Temporary Decline in Taxable Value
When an economic downturn occurs, it may affect the local real estate market causing housing and commercial values to drop. The law provides property tax relief to property owners if the value of their property falls below its assessed value.
Generally, property is assessed at the lesser of two values:
Factored base year value (most likely the purchase price adjusted annually for inflation, not to exceed 2% per year)
Current market value on January 1.
When the market value is the lesser value, the “Decline in Value Assessment Program” (Proposition 8) or "51" (Revenue and Taxation 51) allows for a temporary reduction in assessed value.
If a property is enrolled in the Decline in Value Assessment Program, its assessed value is subject to annual review in subsequent years in light of current economic and market factors. For example, the assessed value may be:
increased to no more than the “factored base year value”
Held at the prior year’s assessed value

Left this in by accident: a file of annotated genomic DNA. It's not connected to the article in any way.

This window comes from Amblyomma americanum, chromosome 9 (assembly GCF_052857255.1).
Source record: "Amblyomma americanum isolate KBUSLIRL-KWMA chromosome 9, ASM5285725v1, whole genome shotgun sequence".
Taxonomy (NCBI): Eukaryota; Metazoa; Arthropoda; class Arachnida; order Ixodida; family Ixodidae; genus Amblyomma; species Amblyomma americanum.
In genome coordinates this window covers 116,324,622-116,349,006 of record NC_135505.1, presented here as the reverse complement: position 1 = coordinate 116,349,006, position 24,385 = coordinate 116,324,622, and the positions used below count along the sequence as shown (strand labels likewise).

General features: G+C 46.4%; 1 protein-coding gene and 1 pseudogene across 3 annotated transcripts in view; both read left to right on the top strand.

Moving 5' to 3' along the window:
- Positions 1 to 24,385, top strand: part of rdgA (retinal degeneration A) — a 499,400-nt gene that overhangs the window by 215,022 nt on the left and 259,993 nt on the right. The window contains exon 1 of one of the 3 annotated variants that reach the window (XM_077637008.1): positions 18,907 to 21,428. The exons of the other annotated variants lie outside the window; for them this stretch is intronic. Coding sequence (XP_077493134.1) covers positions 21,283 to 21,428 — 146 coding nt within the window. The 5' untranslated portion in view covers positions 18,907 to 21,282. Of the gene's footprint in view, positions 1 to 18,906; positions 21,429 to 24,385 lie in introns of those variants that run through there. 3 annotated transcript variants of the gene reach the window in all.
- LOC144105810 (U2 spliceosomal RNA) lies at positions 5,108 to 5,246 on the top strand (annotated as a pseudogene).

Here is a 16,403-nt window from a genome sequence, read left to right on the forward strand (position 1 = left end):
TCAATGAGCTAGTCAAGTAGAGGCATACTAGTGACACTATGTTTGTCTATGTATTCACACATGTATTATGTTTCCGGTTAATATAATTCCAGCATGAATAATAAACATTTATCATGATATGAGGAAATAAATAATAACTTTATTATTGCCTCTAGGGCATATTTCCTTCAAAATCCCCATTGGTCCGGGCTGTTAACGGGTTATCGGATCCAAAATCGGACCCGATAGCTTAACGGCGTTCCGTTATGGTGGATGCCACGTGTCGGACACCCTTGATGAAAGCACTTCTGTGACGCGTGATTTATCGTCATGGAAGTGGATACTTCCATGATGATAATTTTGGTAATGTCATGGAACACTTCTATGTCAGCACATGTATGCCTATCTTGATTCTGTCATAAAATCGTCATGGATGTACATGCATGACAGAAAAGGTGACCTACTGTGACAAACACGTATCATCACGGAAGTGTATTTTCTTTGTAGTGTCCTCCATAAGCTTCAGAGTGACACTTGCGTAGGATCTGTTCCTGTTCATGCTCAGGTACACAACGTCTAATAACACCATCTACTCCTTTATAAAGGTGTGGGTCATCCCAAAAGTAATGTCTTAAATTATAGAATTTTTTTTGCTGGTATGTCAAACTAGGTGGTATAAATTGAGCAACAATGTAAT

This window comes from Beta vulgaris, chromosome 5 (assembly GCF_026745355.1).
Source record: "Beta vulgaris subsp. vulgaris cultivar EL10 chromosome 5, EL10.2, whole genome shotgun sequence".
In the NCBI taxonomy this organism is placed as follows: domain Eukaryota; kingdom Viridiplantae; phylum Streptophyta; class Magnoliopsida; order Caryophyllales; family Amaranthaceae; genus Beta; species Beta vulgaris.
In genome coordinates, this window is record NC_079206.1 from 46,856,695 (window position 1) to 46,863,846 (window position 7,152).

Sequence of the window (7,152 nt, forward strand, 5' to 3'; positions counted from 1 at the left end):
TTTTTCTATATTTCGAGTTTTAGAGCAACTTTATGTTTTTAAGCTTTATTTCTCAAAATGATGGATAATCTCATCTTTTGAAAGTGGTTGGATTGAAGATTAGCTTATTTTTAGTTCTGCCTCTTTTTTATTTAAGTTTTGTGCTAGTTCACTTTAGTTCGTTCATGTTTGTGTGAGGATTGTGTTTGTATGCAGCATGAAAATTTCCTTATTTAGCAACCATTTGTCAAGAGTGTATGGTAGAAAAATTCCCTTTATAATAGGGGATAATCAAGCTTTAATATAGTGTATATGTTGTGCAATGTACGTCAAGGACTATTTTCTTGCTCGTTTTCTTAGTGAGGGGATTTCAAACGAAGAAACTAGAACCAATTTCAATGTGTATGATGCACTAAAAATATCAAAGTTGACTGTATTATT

Proposition 8 Assessed Value Increases Exceeding Two Percent (Restoration)
Some Tulare County property owners whose properties were in the Decline in Value Assessment Program (Prop 8) may see an increase (restoring to factored base year value) in their assessment values by more than two percent (2%).
Note: Although Proposition 13 expressly limits annual increases in a property’s “factored base year value” to no more than two percent per year, there is no such limitation on annual increases to a property’s assessed value in the Proposition 8 program, as long as the factored base year value is not exceeded.
Proposition 8 passed in November 1978, amending Proposition 13 to recognize declines in market value for property tax purposes. Once a Prop 8 reduced value has been enrolled, that property’s value must be reviewed each year and its assessed value will go up or down in tandem with its market value as of the January 1 of each year.
Frequently Asked Questions